Bill Ackman said he sees significant upside for home-improvement retailer Lowe’s Cos., much like he did almost seven years ago with one of his most successful investments, Canadian Pacific Railway Ltd.
When Ackman’s Pershing Square Capital Management took its initial investment in CP Rail in 2011, the company had underperformed its larger rival, Canadian National Railway Co., for more than decade -- much like Lowe’s is now underperforming its rival Home Depot Inc.
At CP, Ackman said managers claimed that structural differences and weather explained the company’s underperformance. “We disagreed, believing that a different management approach would substantially improve the company’s performance,” he said Thursday in a letter to investors.
At CP, Ackman installed Hunter Harrison as chief executive officer. Harrison drove operational improvements at the railway and returned about US$2.6 billion to Ackman on his investment. The activist investor said he sees similar opportunities for Lowe’s under its new CEO, Marvin Ellison. He said he expects Ellison to detail his plans for overhauling the retailer in December at the company’s analyst day.
“Mr. Ellison is off to a fast start assembling a new senior executive team to organize the Lowe’s turnaround,” Ackman said. “We look forward to watching him perform.”
The billionaire investor disclosed his US$1 billion investment in Lowe’s in May but had said little publicly about the investment since then.
A representative for Lowe’s wasn’t immediately available for comment.
Ackmanisn’t the only activist invested in Lowe’s. The retailer said in January that it would appoint three new directors to its board after D.E. Shaw & Co. took an active stake in the company. In the months since, Lowe’s Chief Executive Officer Robert Niblock, a 25-year Lowe’s veteran, announced his retirement, with former J.C. Penney Co. CEO Ellison taking the reins on July 2.
Pershing Square said this week it it had returned 12.7 per cent on its investments this year through August 7. The biggest contributors in the first half of the year were its investments in Chipotle Mexican Grill Inc., Automatic Data Processing Inc. and Lowe’s.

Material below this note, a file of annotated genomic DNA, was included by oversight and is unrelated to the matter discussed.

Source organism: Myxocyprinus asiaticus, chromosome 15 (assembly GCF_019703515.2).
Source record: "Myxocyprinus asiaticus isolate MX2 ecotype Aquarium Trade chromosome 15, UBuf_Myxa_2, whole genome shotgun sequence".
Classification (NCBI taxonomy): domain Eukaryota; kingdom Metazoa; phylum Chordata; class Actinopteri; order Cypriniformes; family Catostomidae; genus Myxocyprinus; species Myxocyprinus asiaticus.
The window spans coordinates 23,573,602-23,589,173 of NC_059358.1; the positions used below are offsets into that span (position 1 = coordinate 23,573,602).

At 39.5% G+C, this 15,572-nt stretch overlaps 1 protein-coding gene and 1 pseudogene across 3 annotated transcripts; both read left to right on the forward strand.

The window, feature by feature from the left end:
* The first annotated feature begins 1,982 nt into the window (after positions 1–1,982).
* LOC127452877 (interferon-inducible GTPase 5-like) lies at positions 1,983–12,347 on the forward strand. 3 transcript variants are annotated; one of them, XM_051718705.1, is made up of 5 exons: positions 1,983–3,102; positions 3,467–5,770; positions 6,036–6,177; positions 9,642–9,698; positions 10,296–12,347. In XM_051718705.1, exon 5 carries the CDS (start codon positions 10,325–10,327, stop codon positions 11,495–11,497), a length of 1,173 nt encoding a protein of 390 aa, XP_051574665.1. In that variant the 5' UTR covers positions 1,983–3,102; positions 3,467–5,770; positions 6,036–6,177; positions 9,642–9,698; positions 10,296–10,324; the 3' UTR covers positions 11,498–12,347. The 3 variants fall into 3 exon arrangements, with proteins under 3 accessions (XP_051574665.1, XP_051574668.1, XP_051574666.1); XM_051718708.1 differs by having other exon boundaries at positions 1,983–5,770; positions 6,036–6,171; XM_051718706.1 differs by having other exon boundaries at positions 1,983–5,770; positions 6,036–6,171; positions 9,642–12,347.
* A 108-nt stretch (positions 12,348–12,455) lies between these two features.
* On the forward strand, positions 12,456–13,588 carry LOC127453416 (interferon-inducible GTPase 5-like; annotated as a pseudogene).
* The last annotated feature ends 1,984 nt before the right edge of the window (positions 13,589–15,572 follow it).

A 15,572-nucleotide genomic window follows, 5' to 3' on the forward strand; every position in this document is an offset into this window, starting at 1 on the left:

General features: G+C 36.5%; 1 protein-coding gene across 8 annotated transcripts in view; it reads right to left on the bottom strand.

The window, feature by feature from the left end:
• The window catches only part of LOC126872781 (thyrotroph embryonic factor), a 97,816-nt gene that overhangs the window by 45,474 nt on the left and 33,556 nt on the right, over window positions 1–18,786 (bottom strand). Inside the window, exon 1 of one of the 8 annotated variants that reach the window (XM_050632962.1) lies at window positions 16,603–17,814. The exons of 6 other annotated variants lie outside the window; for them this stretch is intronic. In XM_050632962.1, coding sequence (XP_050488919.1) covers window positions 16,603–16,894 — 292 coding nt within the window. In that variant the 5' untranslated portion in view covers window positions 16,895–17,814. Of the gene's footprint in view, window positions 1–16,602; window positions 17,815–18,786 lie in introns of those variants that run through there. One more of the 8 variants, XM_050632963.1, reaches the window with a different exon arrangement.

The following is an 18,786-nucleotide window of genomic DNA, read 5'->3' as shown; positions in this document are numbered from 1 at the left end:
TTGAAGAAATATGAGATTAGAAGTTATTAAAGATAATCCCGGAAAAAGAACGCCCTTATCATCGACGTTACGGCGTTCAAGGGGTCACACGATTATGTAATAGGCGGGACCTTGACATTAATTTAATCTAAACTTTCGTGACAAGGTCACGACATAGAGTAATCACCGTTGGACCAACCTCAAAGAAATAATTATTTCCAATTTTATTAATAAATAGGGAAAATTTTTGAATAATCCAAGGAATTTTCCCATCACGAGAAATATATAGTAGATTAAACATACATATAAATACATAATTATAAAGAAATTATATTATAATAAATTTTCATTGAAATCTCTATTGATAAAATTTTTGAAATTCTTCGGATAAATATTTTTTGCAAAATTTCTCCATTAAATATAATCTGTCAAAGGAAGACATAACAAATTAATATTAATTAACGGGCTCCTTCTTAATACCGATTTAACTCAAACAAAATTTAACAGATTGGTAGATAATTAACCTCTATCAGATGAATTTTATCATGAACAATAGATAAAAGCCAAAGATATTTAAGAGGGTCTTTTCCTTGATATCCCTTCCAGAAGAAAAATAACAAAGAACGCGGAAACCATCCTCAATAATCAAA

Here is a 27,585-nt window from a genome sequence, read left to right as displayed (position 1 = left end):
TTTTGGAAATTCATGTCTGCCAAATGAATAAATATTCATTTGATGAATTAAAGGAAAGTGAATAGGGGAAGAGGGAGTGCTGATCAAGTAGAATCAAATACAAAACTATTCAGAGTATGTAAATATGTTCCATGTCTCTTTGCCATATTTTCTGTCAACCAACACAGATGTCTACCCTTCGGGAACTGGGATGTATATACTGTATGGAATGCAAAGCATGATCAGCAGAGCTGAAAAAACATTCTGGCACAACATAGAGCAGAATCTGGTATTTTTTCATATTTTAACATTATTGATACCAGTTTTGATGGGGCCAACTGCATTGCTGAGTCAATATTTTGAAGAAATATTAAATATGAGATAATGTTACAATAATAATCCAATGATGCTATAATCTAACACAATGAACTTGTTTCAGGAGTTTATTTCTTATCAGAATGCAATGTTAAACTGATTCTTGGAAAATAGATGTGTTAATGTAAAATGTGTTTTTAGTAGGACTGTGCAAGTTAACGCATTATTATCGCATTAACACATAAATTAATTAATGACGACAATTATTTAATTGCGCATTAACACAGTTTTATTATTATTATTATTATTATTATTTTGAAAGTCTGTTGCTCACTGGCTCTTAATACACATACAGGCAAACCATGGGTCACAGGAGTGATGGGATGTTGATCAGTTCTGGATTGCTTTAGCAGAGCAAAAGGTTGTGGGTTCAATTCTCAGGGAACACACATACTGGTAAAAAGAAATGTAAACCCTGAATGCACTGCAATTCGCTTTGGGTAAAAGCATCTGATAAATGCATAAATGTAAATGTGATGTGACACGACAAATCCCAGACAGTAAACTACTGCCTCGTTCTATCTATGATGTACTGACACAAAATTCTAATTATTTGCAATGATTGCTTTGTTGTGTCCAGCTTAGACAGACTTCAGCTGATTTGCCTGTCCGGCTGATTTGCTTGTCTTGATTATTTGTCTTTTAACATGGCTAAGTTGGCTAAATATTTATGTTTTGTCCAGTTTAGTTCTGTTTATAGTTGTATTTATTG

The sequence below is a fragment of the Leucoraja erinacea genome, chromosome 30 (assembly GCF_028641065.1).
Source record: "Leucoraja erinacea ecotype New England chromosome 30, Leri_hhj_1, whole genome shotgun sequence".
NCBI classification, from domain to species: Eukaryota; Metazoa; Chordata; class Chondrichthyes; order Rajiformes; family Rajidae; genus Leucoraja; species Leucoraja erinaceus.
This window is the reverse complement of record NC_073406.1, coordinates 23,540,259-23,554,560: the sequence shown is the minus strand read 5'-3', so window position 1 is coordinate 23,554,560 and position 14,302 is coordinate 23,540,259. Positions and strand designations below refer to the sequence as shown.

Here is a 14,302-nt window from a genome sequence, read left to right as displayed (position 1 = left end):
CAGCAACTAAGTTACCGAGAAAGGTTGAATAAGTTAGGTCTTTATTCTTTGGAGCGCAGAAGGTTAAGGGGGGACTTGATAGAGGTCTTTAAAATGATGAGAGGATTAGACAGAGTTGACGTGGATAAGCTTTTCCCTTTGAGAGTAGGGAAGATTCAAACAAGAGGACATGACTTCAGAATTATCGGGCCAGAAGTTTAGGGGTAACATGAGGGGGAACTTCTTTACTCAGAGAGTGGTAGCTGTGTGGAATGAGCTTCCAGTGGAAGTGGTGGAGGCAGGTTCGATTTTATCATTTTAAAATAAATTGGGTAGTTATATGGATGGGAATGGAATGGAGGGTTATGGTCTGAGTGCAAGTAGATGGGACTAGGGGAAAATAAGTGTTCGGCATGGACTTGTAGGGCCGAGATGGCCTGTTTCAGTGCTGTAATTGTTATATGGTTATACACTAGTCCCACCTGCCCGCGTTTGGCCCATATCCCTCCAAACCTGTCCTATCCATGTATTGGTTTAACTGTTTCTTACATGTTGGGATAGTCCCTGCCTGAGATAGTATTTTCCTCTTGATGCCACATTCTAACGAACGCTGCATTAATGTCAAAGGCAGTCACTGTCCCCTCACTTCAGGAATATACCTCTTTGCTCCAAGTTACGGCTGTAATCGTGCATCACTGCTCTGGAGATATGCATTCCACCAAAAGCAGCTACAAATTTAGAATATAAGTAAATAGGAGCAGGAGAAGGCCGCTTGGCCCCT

Ellison, who was a top-ranked executive at Home Depot until becoming chief of department-store chain J.C. Penney, has re-tooled Lowe’s top management structure with new roles, including ones overseeing merchandising and stores.
Lowe’s, based in Mooresville, North Carolina, said Tuesday that it hired Donald Frieson, a former Walmart Inc. executive, to run supply chain as it puts a renewed focus on improving how its online and physical stores work together.
Lowe’s shares are already trading 15 per cent higher than Ackman’s cost, he said in the letter, and currently trades at 18 times Pershing Square’s estimates for earnings this year. Home Depot is trading at 21 times analysts estimates.
“We believe there is large upside potential to Lowe’s if it can narrow the performance gap with Home Depot as it is likely that closing the performance gap will cause the market to reward the company with an increased multiple on higher earnings that reflect the company’s underlying business quality and growth potential," Ackman said.
The deadline for Ackman to nominate directors for the board of ADP is set to pass Thursday without the activist putting forth a slate of nominees. Ackman lost a high-profile proxy fight last year at ADP and warned that if the company didn’t deliver on its promises, he might launch another boardroom battle this year.
Ackman said Thursday that ADP’s new revenue growth and operating margin targets announced during the second quarter were “substantial increases” over management’s prior guidance. While calling that a “positive step,” Ackman said he believes there “continues to be a significant opportunity for additional operational margin expansion in the coming years as ADP closes the gap in employer service relative to its structural potential.”
Shares in ADP have risen about 23 per cent since Ackman lost his proxy fight on Nov. 7, more than double the gain in the S&P 500 Index. Ackman has cashed out some of that investment, selling about US$125 million worth of his holdings in March.